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Using a blade welder?

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  • Using a blade welder?

    I went to another auction this morning, and while I missed out on a monster, low-miles, all-options, full-hydraulic K.O. Lee surface grinder for $3,000 (I had a budget of about $2,500, and the buyer had what amounted to a blank check from their company) I did manage to pick up this West-German made "Ideal" blade welder for $100:

    It goes up to 1", which is what my Wellsaw takes, and appears to have an annealing function. It also has a blade shear (the long lever on the right) and the usual grinding wheel.

    I got no instructions or manuals, and a few minutes' Googling brings up little on the brand. I have some generic "how to use a blade welder" info, and I generally know how one works, but I'd definitely appreciate any help, resources or hints anyone could provide.

    Here's a little closer shot of the front- sorry about the slightly fuzzy photo:

    The lower-left lever moves the left-hand blade vise. I believe the lower-right knob is a power setting, with the dial currently pointing to the "anneal" setting. I'm not 100% sure on the top two.

    I've got some 300 feet of blade- which cost me a whopping $30- so I've got plenty to experiment with.

    Doc's Machine. (Probably not what you expect.)

  • #2
    Very similar to one I sold last year and that was Italian.

    Top left is rough power setting, top right is weld / anneal knob
    bottom left is tension setting and bottom right is timer.

    What seems to be missing is the tension chart, can't read the drawing under the rough power knob.

    To use you set power to blade width, open the jaws with tension lever to setting to suit blade [ that's the bit I can't see ] clamp blade to anvils / shoes / vises or whatever and move tension lever to right to put tension on the vises. Set timer setting.
    Hold top right switch over probably to position 1 and it will heat the blade up, melt it and the vises will jump together to form the weld.

    Let cool then open vises and open tension lever fully, reclamp vises but leave tension lever fully open, set timer to anneal and hold top right switch over to anneal, probably position 2 until the blade gloes red then allow to cool.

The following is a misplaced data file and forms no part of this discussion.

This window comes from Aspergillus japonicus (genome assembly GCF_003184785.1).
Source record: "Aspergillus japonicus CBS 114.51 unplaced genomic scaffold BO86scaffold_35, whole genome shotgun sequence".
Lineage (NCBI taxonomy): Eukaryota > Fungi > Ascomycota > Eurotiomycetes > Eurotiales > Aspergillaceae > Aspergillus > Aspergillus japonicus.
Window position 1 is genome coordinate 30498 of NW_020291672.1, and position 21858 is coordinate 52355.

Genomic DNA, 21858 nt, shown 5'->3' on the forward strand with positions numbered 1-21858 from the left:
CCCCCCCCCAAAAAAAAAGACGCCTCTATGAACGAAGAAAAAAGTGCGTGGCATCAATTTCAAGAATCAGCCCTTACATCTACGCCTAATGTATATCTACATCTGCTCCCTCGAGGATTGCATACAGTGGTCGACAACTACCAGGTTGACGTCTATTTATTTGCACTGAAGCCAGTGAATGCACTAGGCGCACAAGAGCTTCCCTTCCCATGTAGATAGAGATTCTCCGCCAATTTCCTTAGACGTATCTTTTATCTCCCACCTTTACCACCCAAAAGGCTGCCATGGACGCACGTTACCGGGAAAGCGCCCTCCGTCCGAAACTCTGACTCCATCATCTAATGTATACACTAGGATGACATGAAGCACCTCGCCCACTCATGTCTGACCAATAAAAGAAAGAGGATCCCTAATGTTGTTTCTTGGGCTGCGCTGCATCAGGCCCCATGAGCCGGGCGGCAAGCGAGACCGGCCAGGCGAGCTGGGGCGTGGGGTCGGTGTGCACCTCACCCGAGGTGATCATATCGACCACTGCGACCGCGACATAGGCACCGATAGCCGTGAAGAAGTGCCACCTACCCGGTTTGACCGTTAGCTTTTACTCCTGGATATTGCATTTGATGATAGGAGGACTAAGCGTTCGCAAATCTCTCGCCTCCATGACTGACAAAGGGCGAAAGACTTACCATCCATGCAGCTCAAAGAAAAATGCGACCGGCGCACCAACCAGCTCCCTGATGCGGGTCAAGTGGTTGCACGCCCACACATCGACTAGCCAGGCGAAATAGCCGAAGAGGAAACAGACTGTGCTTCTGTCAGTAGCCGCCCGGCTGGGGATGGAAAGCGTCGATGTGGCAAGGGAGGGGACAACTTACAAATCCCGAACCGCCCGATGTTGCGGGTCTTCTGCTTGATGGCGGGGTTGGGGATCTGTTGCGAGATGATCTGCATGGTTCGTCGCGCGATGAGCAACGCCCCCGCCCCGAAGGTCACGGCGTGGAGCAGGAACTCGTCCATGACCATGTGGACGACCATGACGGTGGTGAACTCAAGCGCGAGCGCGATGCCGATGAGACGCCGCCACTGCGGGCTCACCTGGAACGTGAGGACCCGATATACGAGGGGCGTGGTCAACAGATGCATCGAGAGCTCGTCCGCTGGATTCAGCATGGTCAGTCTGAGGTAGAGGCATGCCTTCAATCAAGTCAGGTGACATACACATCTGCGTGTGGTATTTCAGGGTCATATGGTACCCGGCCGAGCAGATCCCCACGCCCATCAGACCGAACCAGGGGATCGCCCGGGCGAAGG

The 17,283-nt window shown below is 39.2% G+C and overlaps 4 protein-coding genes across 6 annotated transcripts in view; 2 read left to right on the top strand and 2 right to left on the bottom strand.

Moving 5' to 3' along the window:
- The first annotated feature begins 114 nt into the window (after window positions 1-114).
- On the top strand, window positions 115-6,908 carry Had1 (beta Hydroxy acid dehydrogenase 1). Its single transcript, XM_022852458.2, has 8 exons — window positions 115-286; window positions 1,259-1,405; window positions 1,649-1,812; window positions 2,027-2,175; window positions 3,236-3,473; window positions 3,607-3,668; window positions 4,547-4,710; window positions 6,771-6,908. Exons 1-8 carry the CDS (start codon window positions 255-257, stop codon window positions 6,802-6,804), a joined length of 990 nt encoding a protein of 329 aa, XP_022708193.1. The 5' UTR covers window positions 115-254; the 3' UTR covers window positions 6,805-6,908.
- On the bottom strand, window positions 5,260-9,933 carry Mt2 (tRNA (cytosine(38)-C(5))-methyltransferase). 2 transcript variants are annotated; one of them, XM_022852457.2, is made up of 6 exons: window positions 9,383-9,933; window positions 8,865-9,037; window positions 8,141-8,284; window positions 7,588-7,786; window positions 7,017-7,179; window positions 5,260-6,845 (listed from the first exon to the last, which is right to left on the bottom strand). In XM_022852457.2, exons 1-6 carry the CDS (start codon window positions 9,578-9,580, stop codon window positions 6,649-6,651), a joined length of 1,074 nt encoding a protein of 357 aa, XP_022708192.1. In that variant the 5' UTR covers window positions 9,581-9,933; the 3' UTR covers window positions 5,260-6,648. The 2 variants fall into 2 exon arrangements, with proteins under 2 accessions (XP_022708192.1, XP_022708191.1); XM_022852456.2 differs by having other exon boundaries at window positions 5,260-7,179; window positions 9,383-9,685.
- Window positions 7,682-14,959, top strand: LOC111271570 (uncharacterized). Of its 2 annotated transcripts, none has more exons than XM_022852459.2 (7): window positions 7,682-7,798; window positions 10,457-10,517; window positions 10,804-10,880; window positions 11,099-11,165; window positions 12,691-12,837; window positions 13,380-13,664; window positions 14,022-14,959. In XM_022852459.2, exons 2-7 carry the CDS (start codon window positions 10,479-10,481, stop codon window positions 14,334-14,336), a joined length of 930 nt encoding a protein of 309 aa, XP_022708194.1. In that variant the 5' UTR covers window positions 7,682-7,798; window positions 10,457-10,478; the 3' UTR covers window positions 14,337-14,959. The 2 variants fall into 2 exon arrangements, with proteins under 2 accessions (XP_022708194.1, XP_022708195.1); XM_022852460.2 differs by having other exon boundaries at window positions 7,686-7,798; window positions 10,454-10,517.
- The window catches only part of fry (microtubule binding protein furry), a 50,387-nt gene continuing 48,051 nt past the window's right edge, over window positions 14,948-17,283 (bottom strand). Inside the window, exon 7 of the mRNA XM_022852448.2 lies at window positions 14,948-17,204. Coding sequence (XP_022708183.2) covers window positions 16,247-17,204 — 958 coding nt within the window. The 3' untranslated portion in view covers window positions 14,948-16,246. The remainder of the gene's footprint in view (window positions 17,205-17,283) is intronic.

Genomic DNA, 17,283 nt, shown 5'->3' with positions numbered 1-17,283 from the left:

I used to do this twice as I found that sometimes it was still brittle after one go.

    This is slightly different from mine and it's all from memory but i don't think I'm far out.


    Sir John , Earl of Bligeport & Sudspumpwater. MBE [ Motor Bike Engineer ] Nottingham England.


    • #3
      When I experimented with a blade welder I made one mistake that took me awhile to figure out. Wanting to "practice" and not waste material I cut several short pieces to work with. I then commenced to master this machine. All I seemed to acomplish was burning up the short parts of blade I cut to learn on. I then concluded the welder was broken. Not on set was welded. A few days went by and the light bulb lit up. I realized with the short pieces the current only had one path to follow, between the two seperate parts. When I tried a complete loop like a bandsaw blade is suppose to be it worked very well. I figured the current had two paths to follow, one between the two clamps, and one around the rest of the blade that didn't need to be welded. so the current for the weld was abouth half and did not burn the blade to ashes. Just thought I'd share that.


      • #4
        Excellent point, and one I didn't consider. I was indeed thinking of cutting a few short sections of blade to make a sort of 'weld coupon' for practice. Didn't even occur to me to consider the rest of the loop.

        And John, thanks very much for that description! Continued Googling brings up very little relevant to this machine, so I imagine I'm essentially going to have to write my own manual.


        Any other tips, help or suggestions welcomed.

        Doc's Machine. (Probably not what you expect.)


        • #5
          It sounds like John has it pretty well nailed. The only thing different I found when annealing was to slow cooling by blipping the anneal button several times after h the initial heat was achieved. This prolonged the cooling cycle for several seconds, maybe as long as 10-15 and seemed to result in fewer failures. Nothing scientific here, John's heating twice could serve the same purpose.
          Jim H.


          • #6
            Yeah, pretty much everything I've read, including an earlier thread I made a month or two ago about using a TIG for blade welding, emphasized the annealing.

            Which I can easily understand- high, or at least medium-carbon steel, forced to bend somewhat as it passes over the wheel, a pretty fair amount of tension...

            I'll do some experimenting later this week.

            I've already found that one of the knobs is broken (both lower controls should have a lever- I'll have to make a new one) and somebody, for some reason lost in the mists of history, had unscrewed and/or stripped the mounting threads of the grinder motor.

            Easy fix, I just retapped the 4mm holes to 8-32, though I may later go as far as redrilling the motor endcap for 10-32, but I'd also have to adjust the countersunk holes in the faceplate, so that's gonna go on the Roundtuit list.

            Doc's Machine. (Probably not what you expect.)


            • #7
              The DoALL Saw with built in Welder I used in School was very similar..

              Might look there for more info.

              The Basic controls seem well enough explained...

              Annealing is Critical, try the 2 hit, or the lot of little hits systems as above..

              I seem to remember it only taking a couple tries to get a good weld...

              Info on page 107
              Last edited by Bguns; 04-26-2009, 03:36 AM.